According to lawyer Kelly Tranter, if the legislation is enacted it would authorise the use of foreign military and police forces and would give them the same immunity from legal liabilities as Australian forces. Tranter writes: “The use of a foreign army or militarised police force should not be allowed at all, and certainly not without the safeguard of citizens’ rights of access to courts.”1
Malaysia has become the 46th nation to ratify the Treaty on the Prohibition of Nuclear Weapons. Foreign Minister, Hishammuddin Hussein, signed the instrument of ratification on behalf of Malaysia on 30 September 2020. It was deposited with the United Nations later that day. Just four more ratifications are now needed to bring the treaty into force.
In a video address played at the signing ceremony in the nation’s capital, Kuala Lumpur, to mark the occasion, Hishammuddin Hussein expressed concern that the nuclear-weapon states have been regressing in the area of disarmament.
The International Day of Peace (“Peace Day”) is observed around the world each year on 21 September. Established in 1981 by unanimous United Nations resolution, Peace Day provides a globally shared date for all humanity to commit to Peace above all differences and to contribute to building a Culture of Peace.
The 2020 theme for the International Day of Peace is “Shaping Peace Together”. Celebrate the day and stand together with the UN against attempts to use the COVID-19 pandemic to promote discrimination or hatred. Join one of the following events to help shape peace together.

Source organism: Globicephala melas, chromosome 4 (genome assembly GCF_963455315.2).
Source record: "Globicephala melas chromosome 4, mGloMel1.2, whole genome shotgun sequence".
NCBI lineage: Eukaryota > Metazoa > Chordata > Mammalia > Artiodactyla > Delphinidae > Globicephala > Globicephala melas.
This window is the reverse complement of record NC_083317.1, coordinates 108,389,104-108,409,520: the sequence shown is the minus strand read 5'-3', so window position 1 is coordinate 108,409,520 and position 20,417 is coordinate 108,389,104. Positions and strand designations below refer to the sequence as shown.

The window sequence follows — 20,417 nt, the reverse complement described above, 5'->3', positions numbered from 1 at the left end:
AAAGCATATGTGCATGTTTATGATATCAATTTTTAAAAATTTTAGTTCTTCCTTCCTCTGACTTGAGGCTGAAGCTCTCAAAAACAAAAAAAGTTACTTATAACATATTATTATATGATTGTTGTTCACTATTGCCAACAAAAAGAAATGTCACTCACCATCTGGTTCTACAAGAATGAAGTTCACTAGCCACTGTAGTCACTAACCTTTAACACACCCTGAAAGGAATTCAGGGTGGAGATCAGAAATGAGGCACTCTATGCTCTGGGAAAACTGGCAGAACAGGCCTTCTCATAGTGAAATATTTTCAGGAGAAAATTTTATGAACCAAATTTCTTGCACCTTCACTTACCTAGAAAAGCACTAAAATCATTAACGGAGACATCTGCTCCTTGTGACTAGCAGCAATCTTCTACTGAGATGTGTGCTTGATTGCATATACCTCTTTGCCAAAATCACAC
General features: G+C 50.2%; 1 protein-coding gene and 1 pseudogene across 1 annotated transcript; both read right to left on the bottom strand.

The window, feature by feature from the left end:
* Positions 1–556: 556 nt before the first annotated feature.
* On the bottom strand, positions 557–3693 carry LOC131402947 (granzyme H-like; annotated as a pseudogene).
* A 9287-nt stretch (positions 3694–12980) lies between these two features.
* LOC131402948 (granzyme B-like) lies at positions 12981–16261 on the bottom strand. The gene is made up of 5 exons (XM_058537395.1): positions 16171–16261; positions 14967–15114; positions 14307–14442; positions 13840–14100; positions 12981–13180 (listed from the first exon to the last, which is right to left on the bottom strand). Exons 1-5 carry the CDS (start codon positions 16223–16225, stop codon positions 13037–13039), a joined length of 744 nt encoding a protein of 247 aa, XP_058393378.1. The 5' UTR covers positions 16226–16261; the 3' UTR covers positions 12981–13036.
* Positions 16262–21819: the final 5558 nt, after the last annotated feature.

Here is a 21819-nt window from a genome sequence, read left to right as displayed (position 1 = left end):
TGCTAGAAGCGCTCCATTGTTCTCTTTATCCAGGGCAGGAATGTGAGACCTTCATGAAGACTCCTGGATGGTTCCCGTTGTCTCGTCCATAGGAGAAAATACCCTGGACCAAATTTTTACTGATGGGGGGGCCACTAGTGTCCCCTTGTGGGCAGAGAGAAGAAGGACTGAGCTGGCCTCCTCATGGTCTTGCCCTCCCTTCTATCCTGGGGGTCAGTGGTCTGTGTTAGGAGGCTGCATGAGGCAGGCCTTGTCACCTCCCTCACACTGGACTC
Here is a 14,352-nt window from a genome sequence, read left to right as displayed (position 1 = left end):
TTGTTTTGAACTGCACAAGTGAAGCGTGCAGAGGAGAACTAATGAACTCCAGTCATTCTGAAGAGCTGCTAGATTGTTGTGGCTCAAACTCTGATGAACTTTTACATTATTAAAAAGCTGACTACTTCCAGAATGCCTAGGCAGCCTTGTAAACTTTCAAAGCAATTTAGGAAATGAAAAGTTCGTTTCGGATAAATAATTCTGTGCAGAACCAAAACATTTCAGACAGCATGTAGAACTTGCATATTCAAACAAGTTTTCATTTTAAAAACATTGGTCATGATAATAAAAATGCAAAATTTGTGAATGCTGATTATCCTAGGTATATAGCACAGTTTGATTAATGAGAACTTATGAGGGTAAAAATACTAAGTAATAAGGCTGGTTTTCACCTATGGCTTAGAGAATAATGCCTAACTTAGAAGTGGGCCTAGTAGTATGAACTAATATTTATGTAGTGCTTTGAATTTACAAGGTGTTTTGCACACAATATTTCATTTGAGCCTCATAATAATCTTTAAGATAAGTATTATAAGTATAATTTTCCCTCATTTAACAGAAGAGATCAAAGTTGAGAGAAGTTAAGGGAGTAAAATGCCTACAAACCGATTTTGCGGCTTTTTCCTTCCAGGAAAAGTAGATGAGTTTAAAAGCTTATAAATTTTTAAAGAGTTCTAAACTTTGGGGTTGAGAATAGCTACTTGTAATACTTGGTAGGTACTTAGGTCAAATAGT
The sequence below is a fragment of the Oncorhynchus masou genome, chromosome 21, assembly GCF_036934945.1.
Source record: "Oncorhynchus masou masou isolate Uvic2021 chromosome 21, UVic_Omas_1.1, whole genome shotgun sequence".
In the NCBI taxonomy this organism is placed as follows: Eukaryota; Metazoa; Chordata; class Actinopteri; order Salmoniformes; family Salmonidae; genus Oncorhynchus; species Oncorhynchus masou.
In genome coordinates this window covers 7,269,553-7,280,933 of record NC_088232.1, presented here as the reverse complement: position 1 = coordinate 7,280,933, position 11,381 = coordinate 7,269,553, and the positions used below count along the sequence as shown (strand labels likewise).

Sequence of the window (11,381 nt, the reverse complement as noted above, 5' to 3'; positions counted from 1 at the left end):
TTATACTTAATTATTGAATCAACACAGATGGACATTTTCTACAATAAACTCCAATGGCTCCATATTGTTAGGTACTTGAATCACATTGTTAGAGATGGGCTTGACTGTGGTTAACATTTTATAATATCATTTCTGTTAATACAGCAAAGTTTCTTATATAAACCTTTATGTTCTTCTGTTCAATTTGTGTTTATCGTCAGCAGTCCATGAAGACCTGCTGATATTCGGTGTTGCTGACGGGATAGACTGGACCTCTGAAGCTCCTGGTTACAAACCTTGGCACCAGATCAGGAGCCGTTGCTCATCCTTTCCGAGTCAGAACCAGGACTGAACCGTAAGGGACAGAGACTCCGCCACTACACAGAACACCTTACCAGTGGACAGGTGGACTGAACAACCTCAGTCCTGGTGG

Refer to details of the Sydney celebration and the Melbourne online event below.
A total of 44 states are now parties to the Treaty on the Prohibition of Nuclear Weapons (also known as the Nuclear Weapon Ban Treaty) which was adopted by the United Nations on July 7, 2017. This landmark treaty prohibits nuclear weapons and establishes a legal framework for their elimination. It will enter into force after 50 states have signed and ratified the treaty.
That is the question MPG has put to the Minister for Defence, Senator the Hon. Linda Reynolds, in a letter.
MPG’s letter points to the fact that Australia has ignored the UN Secretary General’s call for a global ceasefire, by announcing an additional $270 billion expenditure on defence. Meanwhile it also ignores the risk of Covid-19 infection by hosting US marines in Darwin and by joining the RIMPAC naval exercises off the coast of Hawaii.
All of these points support the contention that the Australian government is more intent on preparing for war, than it is on maintaining peace. It is a sorry state of affairs. The full text of the letter can be read here.